Tony abbott

Who would risk being a government adviser?

Poor Tony Abbott. It would seem being prime minister of Australia doesn’t bring you to the attention of the British media. To come into its sights you must be put forward for a role as UK trade adviser. Then they will discover your existence and aim to destroy whatever reputation they didn’t know you had with the usual modern British charge-sheet. This time the charge was led by Kay Burley. The latest advertisements for her Sky television show boast that Burley is ‘always formidable, rigorous, fair, honest and searching’, among much else. Perhaps Burley hadn’t seen the advert. Certainly she displayed no such qualities when she discovered the existence of

The Australian way

 Sydney Most ordinary Australians are shocked that our immensely civilised country is reviled in polite society here and abroad, when the world has so many blatant human rights abusers. The latest accusation comes from a New York Times article complaining that our policies on asylum-seekers are harsh, insensitive, callous and even brutal, and urges European nations not to copy them. Yet the policies on border protection of Tony Abbott and John Howard before him should be a lesson to Britain. At the heart of the matter is a firm but fair post-war policy that mass migration is conditional on government control over ‘who comes to this country and the circumstances

What have you changed your mind about? A Spectator Christmas survey

Grayson Perry In 1992 I created a graphic novel called Cycle of Violence. Reading it now, the initially striking thing is that it predicts the rise of cycling culture in the UK and a working-class boy called Bradley winning the Tour de France. But it mainly reflected the state of my mind at the time — it contained a lot of perverted sex, dysfunctional parenting and mercilessly mocked the process of psychotherapy. In 1992 our daughter Flo had just been born and my wife Philippa seemed to have read every parenting book under the sun. Our house was full of the jargon and ideas associated with psychotherapy. Words and phrases

How to save Brexit

It’s pretty hard for Britain’s friends, here in Australia, to make sense of the mess that’s being made of Brexit. The referendum result was perhaps the biggest-ever vote of confidence in the United Kingdom, its past and its future. But the British establishment doesn’t seem to share that confidence and instead looks desperate to cut a deal, even if that means staying under the rule of Brussels. Looking at this from abroad, it’s baffling: the country that did the most to bring democracy into the modern world might yet throw away the chance to take charge of its own destiny. Let’s get one thing straight: a negotiation that you’re not

Australia at the crossroads

 Sydney For decades, Australia has been known as ‘the lucky country’. At the end of the world geographically, we are separated from the global troublespots by vast oceans. We have recorded 27 years of uninterrupted growth, partly because of a surge in exports of commodities to China. At the same time, our tough border protection policies boost public confidence in, as John Howard put it, ‘who comes to this country and the circumstances in which they come’. As a result, our politics have not been profoundly affected by the kind of populist forces dismantling established parties across Europe. Nor have we witnessed an anti-globalisation backlash. Not for us any Trump-

The centre-right is failing world-wide – so what’s the secret of Cameron’s success?

[audioplayer src=”″ title=”James Forsyth and Isabel Hardman discuss the PM’s centre-right secret” startat=628] Listen [/audioplayer]There are times when Westminster’s obsession with US politics is embarrassing for even the strongest believer in the Anglo-American relationship. Monday was one of those days: MPs debated banning Donald Trump, the reality TV star turned presidential hopeful, from entering Britain. Leaving aside the illiberal absurdity of this, Trump hadn’t even said he was planning a visit. It was a pathetic attempt by MPs to insert themselves into the US presidential race. But what cannot be denied is the extent to which Trump is shaking up US politics. After the angry Republican primary and the failure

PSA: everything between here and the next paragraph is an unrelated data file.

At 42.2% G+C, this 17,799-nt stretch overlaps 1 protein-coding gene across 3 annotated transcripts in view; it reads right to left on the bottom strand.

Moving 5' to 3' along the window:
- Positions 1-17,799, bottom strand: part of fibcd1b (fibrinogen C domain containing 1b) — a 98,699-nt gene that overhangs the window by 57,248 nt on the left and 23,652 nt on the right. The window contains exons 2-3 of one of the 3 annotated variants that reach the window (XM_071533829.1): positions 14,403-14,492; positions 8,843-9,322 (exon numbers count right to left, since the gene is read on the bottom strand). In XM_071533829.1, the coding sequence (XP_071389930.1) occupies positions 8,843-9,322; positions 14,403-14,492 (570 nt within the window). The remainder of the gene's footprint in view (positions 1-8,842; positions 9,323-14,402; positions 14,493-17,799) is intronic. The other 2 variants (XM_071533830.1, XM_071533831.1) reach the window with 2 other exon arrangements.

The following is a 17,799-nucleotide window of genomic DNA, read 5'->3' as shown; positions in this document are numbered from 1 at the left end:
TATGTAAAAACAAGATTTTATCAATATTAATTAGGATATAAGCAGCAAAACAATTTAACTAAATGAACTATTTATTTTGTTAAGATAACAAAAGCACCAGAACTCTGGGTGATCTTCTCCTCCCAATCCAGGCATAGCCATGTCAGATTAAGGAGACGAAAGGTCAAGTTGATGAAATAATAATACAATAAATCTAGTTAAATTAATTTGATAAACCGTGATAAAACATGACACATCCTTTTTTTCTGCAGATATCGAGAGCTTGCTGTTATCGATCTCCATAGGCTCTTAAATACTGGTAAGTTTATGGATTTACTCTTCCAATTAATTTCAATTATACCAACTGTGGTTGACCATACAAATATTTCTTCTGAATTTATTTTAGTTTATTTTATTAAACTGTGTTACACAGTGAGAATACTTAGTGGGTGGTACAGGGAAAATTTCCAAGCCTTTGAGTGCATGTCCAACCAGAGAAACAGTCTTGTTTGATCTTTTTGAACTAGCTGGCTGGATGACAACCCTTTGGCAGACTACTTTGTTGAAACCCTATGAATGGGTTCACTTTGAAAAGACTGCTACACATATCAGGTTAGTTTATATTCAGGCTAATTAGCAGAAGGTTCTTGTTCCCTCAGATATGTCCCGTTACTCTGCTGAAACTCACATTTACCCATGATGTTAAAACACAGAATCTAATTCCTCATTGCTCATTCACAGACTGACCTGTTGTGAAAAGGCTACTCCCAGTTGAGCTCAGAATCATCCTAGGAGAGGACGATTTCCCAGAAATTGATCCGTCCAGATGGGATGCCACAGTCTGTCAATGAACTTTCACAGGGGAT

The Australian example

For many years, Australia has been turning away boats filled with migrants. From a remove, this looks cold–hearted — a nation built by immigrants showing no compassion for others who want a better life. But it is precisely because Australia is an immigrant nation that it understands the situation: if you let the boats land, more people come. People traffickers will be encouraged, migrants will be swindled, and their bodies will wash up on your shores. Any country serious about immigration needs a more effective and robust approach. Tony Abbott, the former Prime Minister of Australia, made that point clearly this week on a trip to London. Delivering the Margaret

The Spectator’s notes | 17 September 2015

When the Labour party began, its purpose was the representation of labour (i.e. workers) in the House of Commons. Indeed, its name was the Labour Representation Committee. Its goal was gradually achieved, and then, from the 1980s, gradually annihilated. With the victory of Jeremy Corbyn, the Labour leader is supported by only 10 per cent of the party’s MPs, and yet it is imagined, at least by his backers, that he will eventually be able to get into government with them. It is an impossible situation. What is needed today is the opposite of how it all started — a Parliamentary Representation Committee in the Labour party. When the history of

Tony Abbott, Australia’s prime minister, has just been put to the sword. Here’s why

Australian conservatives just showed their prime minister all the mercy that a pack of hungry hyenas reserves for zebra prey on National Geographic. In a dramatic Liberal party-room leadership vote late this evening – morning in Britain – the former leader Malcolm Turnbull toppled the first-term prime minister in a 54-44 vote. It was done with a speed no one could have guessed 24 hours ago. Even more remarkably, Turnbull – a former merchant banker who was famous in Britain in the 1980s for the Spycatcher case — has become party leader (again). When Abbott himself knifed Turnbull in late 2009, no seasoned observer of Canberra politics had predicted a comeback. Now Turnbull

David Cameron must now lead a green Conservative government

Those on the left tend to think that British Conservatism is a derivative of US Republicanism. But environmental policy shows that it’s a far more pragmatic mix. The latest Conservative manifesto encompasses George W Bush’s marine conservation ambition and Obama’s selective interventions to raise the pace of clean technology innovation.  This partly reflects the fact that the environment is still a largely non-partisan issue in British politics, but also that Cameron has protected discreet space for Conservative modernisers to bring forward new green ideas. As one of them I’m pleased with the progress we’ve been able to make. The manifesto commits our party to making ‘almost every car a zero